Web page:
Of 815 hospitalised people with the mutant strain, 608 had not had a third Covid vaccine jab, the UK Health Security Agency has said
Eighty per cent of patients in hospital with the Omicron Covid variant have not had their booster jab, latest figures show.
Of 815 hospitalised people with the mutant strain, 608 had not had a third vaccine jab, the UK Health Security Agency (UKHSA) has said.
It comes as new data shows that booster vaccines slash the risk of hospitalisation with Omicron by up to 88 per cent.
Hospitalisations are beginning to rise, with a 50 per cent increase recorded in a week.
Yesterday the Department of Health said that nearly 10,000 people with coronavirus had been admitted in the UK in the previous week, with 1,915 on December 27 alone.
However experts have warned about drawing conclusions from the figures, with some infections detected when people seek medical care for other issues.
Health Secretary Sajid Javid said: “Fortunately we have some of the strongest defences this country has ever had during this pandemic, that includes our huge vaccination programme, our juggernaut of a testing system and also our world-leading antivirals programme.”
The cabinet member encouraged “more people to come forward” to join the 75 per cent of eligible adults in England who have received a booster vaccination.
He added: “We’ve got new data from UKHSA (UK Health Security Agency) that suggests you are eight times more likely to be hospitalised if you are unvaccinated, so it can never be more important now to get vaccinated if you haven’t been so already.”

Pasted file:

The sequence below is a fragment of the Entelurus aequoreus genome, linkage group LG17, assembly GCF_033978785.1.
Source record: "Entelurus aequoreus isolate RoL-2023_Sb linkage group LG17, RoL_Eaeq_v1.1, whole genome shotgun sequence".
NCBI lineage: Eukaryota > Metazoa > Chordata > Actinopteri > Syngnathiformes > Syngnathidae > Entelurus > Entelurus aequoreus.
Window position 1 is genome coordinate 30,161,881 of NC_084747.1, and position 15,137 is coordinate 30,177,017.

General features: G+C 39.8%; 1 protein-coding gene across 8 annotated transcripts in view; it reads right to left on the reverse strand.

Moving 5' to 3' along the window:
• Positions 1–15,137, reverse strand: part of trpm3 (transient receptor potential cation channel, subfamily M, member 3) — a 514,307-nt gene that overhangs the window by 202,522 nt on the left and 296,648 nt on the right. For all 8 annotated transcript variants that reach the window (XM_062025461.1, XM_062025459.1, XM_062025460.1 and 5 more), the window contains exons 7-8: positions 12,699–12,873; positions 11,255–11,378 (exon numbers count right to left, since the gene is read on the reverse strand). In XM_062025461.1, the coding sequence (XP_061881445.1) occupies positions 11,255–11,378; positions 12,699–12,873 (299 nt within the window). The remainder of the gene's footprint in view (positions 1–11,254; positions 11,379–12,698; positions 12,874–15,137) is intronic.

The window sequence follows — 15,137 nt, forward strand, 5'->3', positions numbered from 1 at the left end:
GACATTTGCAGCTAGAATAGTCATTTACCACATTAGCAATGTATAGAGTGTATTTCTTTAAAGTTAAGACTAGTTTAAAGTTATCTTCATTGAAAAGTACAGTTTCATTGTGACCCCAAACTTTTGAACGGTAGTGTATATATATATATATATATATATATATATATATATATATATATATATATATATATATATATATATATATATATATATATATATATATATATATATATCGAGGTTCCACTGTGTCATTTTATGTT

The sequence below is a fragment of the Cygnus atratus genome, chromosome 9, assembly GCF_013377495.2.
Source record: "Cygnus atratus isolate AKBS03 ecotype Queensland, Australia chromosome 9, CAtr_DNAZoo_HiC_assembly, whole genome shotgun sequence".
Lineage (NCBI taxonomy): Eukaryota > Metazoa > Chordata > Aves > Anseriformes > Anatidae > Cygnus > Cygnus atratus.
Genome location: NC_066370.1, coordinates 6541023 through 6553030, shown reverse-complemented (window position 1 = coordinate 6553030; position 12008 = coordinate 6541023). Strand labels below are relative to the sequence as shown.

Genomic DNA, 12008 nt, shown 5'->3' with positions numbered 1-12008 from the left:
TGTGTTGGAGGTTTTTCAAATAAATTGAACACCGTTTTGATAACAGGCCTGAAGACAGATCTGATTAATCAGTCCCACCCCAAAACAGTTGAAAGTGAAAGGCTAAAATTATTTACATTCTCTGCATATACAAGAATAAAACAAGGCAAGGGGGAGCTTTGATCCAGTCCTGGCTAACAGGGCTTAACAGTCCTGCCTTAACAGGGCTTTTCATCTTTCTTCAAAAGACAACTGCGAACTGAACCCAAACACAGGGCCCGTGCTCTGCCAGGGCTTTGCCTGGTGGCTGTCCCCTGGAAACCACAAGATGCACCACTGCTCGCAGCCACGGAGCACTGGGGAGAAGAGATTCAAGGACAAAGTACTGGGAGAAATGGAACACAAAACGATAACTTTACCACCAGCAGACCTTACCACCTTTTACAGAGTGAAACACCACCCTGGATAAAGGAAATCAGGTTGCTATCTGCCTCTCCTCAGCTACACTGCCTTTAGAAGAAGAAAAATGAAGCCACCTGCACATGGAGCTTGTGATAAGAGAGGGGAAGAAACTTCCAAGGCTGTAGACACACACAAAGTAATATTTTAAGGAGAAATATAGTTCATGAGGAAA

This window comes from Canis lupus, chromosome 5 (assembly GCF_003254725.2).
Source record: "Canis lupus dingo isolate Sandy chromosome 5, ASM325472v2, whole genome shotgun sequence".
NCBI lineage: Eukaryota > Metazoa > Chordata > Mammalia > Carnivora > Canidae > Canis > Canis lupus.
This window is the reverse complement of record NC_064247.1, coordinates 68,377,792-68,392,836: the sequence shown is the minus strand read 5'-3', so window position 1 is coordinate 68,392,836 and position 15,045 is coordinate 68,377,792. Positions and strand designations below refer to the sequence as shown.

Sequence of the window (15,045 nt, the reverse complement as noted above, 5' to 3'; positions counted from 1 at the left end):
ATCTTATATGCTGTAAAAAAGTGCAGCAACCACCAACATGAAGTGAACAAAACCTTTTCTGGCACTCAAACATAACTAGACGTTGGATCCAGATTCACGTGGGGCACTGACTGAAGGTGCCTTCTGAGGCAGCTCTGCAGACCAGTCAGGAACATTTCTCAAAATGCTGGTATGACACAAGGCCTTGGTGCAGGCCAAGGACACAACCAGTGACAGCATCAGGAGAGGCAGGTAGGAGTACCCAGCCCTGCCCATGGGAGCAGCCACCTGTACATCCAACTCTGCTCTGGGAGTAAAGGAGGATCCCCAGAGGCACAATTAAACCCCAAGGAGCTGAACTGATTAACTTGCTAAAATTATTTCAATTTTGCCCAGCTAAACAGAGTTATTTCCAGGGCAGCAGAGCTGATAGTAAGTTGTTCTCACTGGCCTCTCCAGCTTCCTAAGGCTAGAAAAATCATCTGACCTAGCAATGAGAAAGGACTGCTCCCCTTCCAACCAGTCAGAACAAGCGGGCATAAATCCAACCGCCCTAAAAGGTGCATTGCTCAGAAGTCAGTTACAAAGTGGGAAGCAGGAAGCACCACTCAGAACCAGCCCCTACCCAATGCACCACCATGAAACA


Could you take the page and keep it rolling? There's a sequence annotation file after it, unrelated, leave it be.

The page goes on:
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Asked about difficulties for NHS staff to get tested amid high absence rates in the health service, Mr Javid said work was being done to get them “easy access” to tests.
“It is right, of course, that they should be prioritised for testing and they are being prioritised,” added the Cabinet minister.
“So, as well as getting access to lateral flow tests through community channels that most of us would use, we also have separate access through NHS channels and what we’ve done in recent days is make sure that the NHS has all the tests it needs, and we’re working with them on distribution to make sure every NHS worker, should they need it, can get easy access to testing.”
Chris Hopson, chief executive of NHS Providers, said trust leaders recognise that the UK Government’s threshold for introducing extra measures in England “hasn’t been crossed yet” but that additional capacity is being created in case hospital pressures increase.
He told BBC Radio 4’s Today programme: “It is the Government who sets the rules on restrictions, not the NHS, and we know that the Government has set a high threshold on introducing new restrictions.
“So, on that basis, trust leaders can see why the Government is arguing that, in the absence of a surge of seriously ill older patients coming into hospital, that threshold hasn’t yet been crossed.
“But we still don’t know if a surge will come, and indeed we are exactly talking about the preparations we are making for that surge right now.
“So, in terms of restrictions, I think we are in exactly the same place we’ve been for the past fortnight, which is the Government needs to be ready to introduce tighter restrictions at real speed should they be needed.”
The Nightingale hubs are being established at some hospitals to deal with a “super-surge” in Covid patients in a move that Mr Hopson said would require the NHS to “go into an emergency mode” amid staff shortages, partly due to high coronavirus infections.
George Holan is chief editor at Plainsmen Post and has articles published in many notable publications in the last decade.